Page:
comScore ICE Requests 45,000 Respirator Masks Amid Hospital Shortage

ICE Requested 45,000 Respirator And Surgical Masks For Immigration Enforcement Amid Hospital Shortage

coronavirus hospital masks

(ANGELA WEISS/AFP via Getty Images)

As hospital executives write public pleas for help with medical equipment shortages and leaders of groups like the American Medical Association (AMA) go on cable news networks calling on President Donald Trump to immediately address critical shortages of masks for medical personnel treating the coronavirus outbreak, Immigration and Customs Enforcement (ICE) has requested 45,000 “respirator/surgical” masks for immigration enforcement, according to a public vendor request by the agency.

“ICE has a requirement for 45,000 N95 Particulate Respirator/Surgical Masks to be delivered to the all 26 ERO Field Offices,” the request states, specifying that they are for the agency’s enforcement and removal offices. “See attachment for delivery locations and quantities. Would like delivery within 30 days.”

A Los Angeles Times story last week detailed how ICE agents were continuing to spend their days arresting immigrants and running carefully planned stings, even as California Governor Gavin Newsom and Los Angeles mayor Eric Garcetti called for people to engage in social distancing and stay home. The story noted that the “agents had N95 respirator masks in their vehicles, just in case.”

While ICE has indicated they will slow immigration enforcement, their interest in running some operations as if nothing has changed comes as hospitals across the country face a dire shortage of respirator and surgical masks, with CDC guidance now loosened to the point that medical professionals engaged in the care of the sickest Americans, are being told to reuse their masks or use bandanas or scarves, which do not guarantee they will be able to safely treat patients without contracting the contagious virus themselves.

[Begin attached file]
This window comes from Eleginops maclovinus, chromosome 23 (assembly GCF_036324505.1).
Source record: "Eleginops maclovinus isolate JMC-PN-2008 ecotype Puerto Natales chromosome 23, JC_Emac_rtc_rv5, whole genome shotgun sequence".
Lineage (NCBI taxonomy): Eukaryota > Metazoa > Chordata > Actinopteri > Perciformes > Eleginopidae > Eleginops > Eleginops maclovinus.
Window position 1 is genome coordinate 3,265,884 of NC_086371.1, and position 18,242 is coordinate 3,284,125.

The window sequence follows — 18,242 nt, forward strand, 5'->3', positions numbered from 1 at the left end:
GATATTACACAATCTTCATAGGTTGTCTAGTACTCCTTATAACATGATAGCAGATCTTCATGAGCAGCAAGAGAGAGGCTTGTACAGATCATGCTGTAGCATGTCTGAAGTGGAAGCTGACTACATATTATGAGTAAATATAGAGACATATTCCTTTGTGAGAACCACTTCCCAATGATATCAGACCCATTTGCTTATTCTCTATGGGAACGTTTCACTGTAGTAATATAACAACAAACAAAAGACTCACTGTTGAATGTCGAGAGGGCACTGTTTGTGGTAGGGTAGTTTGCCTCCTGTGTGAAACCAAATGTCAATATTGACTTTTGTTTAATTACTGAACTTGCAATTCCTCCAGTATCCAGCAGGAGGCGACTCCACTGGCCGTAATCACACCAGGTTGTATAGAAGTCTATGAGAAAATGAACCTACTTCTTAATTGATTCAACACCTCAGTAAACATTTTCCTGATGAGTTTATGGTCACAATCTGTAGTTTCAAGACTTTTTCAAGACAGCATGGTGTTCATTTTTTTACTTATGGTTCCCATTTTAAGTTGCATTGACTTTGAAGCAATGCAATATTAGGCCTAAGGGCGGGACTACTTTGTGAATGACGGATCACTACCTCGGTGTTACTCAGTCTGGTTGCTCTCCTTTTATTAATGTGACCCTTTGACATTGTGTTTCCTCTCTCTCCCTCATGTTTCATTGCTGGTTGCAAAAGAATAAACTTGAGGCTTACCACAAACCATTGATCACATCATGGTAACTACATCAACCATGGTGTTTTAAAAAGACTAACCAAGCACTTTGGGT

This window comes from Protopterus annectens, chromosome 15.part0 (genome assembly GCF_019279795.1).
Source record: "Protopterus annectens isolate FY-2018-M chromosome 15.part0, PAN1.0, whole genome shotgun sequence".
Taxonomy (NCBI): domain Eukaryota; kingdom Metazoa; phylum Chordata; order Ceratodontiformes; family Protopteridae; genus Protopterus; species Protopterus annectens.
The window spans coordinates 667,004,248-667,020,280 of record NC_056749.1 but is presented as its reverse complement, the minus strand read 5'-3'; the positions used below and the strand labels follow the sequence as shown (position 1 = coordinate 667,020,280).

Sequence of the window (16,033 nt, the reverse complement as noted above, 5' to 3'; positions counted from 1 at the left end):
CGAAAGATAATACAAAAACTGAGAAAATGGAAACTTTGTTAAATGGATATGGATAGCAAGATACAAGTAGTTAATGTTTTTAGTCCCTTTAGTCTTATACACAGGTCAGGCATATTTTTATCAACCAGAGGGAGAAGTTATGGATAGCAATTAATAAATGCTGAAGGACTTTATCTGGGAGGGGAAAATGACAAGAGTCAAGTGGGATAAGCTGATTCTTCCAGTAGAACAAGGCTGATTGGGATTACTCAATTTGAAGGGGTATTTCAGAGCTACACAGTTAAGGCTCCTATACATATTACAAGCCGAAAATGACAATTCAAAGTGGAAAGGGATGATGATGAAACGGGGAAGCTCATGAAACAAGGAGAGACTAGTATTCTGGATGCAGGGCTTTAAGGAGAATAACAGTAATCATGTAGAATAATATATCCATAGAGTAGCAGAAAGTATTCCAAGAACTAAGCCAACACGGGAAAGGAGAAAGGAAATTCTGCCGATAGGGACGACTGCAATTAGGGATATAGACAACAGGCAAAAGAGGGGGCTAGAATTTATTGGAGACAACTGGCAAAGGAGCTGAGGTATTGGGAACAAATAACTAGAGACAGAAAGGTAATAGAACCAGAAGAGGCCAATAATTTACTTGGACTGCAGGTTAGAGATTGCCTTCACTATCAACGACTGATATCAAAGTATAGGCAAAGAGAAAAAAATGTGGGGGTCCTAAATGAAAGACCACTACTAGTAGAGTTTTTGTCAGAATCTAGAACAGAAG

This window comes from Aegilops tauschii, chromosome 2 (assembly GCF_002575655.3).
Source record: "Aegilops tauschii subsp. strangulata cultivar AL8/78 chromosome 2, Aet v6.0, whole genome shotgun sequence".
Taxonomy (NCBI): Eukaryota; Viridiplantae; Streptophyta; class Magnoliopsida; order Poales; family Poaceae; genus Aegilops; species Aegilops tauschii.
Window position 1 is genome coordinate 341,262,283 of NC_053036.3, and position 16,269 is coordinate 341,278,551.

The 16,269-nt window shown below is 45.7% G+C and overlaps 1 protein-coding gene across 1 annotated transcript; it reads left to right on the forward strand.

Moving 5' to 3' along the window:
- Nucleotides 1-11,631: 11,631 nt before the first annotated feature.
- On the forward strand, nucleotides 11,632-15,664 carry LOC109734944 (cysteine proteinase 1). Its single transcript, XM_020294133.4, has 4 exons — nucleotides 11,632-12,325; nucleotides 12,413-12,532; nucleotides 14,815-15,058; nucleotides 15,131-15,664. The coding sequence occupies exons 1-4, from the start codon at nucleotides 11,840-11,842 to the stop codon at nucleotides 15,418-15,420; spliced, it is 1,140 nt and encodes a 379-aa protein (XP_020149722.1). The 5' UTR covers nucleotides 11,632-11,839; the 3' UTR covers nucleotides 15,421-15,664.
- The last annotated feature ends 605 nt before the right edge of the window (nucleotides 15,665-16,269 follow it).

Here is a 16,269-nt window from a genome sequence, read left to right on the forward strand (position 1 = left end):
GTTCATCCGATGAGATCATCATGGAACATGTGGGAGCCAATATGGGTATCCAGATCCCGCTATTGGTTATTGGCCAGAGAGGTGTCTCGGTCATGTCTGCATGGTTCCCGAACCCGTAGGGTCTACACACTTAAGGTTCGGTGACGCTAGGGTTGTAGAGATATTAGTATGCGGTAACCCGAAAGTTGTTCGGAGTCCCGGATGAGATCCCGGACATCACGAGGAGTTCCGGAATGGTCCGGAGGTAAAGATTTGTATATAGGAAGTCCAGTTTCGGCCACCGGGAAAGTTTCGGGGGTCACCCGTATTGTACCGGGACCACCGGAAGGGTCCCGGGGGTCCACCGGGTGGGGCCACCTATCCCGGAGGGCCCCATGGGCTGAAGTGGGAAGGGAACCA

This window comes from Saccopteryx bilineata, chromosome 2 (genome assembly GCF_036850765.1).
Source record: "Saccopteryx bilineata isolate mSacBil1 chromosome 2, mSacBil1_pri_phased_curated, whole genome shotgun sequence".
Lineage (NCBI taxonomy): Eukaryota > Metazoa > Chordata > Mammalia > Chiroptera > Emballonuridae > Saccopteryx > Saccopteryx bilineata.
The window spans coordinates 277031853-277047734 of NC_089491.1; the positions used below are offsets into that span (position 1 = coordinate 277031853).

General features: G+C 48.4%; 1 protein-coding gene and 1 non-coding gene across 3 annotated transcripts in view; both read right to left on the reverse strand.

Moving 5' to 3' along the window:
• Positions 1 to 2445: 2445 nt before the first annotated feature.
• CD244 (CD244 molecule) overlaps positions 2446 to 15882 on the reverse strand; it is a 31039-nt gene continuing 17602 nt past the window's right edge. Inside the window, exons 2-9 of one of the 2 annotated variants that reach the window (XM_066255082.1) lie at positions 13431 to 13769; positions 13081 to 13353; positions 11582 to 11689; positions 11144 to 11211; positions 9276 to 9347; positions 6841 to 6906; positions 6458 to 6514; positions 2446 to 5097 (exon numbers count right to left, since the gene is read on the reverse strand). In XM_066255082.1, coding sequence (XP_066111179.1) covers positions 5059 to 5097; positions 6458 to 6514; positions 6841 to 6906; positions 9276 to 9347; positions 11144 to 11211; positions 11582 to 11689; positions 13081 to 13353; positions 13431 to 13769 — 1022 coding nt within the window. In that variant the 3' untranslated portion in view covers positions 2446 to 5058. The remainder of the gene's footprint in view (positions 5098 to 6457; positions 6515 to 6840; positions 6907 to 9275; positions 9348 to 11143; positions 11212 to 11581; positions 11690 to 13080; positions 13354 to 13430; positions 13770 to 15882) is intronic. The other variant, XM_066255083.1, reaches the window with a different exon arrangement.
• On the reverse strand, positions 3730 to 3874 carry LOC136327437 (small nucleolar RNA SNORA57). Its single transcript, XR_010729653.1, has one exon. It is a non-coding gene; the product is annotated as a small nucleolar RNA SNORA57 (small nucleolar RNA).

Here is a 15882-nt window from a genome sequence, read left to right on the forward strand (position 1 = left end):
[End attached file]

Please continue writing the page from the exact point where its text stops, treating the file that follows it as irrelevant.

“As physicians, when we go into this profession we expect and accept some level of risk for infection,” AMA chief Dr. Patrice Harris told NBC News Friday, representing the largest association of doctors in the United States. “But to have our physicians on the frontline greeting patients who are suspected of — or do have — COVID-19 who don’t have masks, gowns and gloves is just unacceptable.”

While ICE did not respond to a request for comment before publication, the agency said on March 18 that enforcement and removal operations would focus on “public safety risks” and “individuals subject to mandatory detention based on criminal grounds” but would exercise discretion for those outside those categories “to delay enforcement actions until after the crisis or utilize alternatives to detention, as appropriate.”

As these immigration enforcement efforts continue, two doctors who work as experts for the Department of Homeland Security (DHS) sent a letter to Congress Friday warning that the “department should consider releasing all immigrant detainees who don’t pose a risk to public safety before it’s too late,” CNN reported, calling it an “imminent risk to the health and safety of immigrant detainees” and to the general public if the novel coronavirus spreads in ICE detention.


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